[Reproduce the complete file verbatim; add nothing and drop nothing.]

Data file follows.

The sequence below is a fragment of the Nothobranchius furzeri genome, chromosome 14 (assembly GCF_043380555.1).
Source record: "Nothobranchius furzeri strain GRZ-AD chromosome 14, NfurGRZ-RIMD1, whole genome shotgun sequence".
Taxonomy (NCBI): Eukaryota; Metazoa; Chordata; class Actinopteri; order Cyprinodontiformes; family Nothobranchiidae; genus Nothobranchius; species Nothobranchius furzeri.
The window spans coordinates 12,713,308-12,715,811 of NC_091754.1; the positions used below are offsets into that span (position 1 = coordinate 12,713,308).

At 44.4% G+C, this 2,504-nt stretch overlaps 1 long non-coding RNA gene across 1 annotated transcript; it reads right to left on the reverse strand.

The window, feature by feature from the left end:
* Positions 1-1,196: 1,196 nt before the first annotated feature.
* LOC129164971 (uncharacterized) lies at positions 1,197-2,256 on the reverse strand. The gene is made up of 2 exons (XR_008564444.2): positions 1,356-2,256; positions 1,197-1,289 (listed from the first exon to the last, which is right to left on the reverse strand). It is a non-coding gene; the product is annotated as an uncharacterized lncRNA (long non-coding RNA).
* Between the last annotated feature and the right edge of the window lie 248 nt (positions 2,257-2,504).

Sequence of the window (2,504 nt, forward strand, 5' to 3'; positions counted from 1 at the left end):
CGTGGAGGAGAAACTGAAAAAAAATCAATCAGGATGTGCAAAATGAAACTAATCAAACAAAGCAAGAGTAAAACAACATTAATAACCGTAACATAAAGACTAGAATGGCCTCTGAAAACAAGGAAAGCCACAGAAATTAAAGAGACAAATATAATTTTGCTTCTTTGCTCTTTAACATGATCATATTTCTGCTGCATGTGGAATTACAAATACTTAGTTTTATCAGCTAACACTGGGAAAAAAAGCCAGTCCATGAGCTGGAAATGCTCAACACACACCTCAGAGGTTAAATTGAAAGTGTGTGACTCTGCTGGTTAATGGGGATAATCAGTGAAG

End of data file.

The sequence below is a fragment of the Nothobranchius furzeri genome, chromosome 14 (assembly GCF_043380555.1).
Source record: "Nothobranchius furzeri strain GRZ-AD chromosome 14, NfurGRZ-RIMD1, whole genome shotgun sequence".
Taxonomy (NCBI): Eukaryota; Metazoa; Chordata; class Actinopteri; order Cyprinodontiformes; family Nothobranchiidae; genus Nothobranchius; species Nothobranchius furzeri.
The window spans coordinates 12,713,308-12,715,811 of NC_091754.1; the positions used below are offsets into that span (position 1 = coordinate 12,713,308).

At 44.4% G+C, this 2,504-nt stretch overlaps 1 long non-coding RNA gene across 1 annotated transcript; it reads right to left on the reverse strand.

The window, feature by feature from the left end:
* Positions 1-1,196: 1,196 nt before the first annotated feature.
* LOC129164971 (uncharacterized) lies at positions 1,197-2,256 on the reverse strand. The gene is made up of 2 exons (XR_008564444.2): positions 1,356-2,256; positions 1,197-1,289 (listed from the first exon to the last, which is right to left on the reverse strand). It is a non-coding gene; the product is annotated as an uncharacterized lncRNA (long non-coding RNA).
* Between the last annotated feature and the right edge of the window lie 248 nt (positions 2,257-2,504).

Sequence of the window (2,504 nt, forward strand, 5' to 3'; positions counted from 1 at the left end):
CGTGGAGGAGAAACTGAAAAAAAATCAATCAGGATGTGCAAAATGAAACTAATCAAACAAAGCAAGAGTAAAACAACATTAATAACCGTAACATAAAGACTAGAATGGCCTCTGAAAACAAGGAAAGCCACAGAAATTAAAGAGACAAATATAATTTTGCTTCTTTGCTCTTTAACATGATCATATTTCTGCTGCATGTGGAATTACAAATACTTAGTTTTATCAGCTAACACTGGGAAAAAAAGCCAGTCCATGAGCTGGAAATGCTCAACACACACCTCAGAGGTTAAATTGAAAGTGTGTGACTCTGCTGGTTAATGGGGATAATCAGTGAAG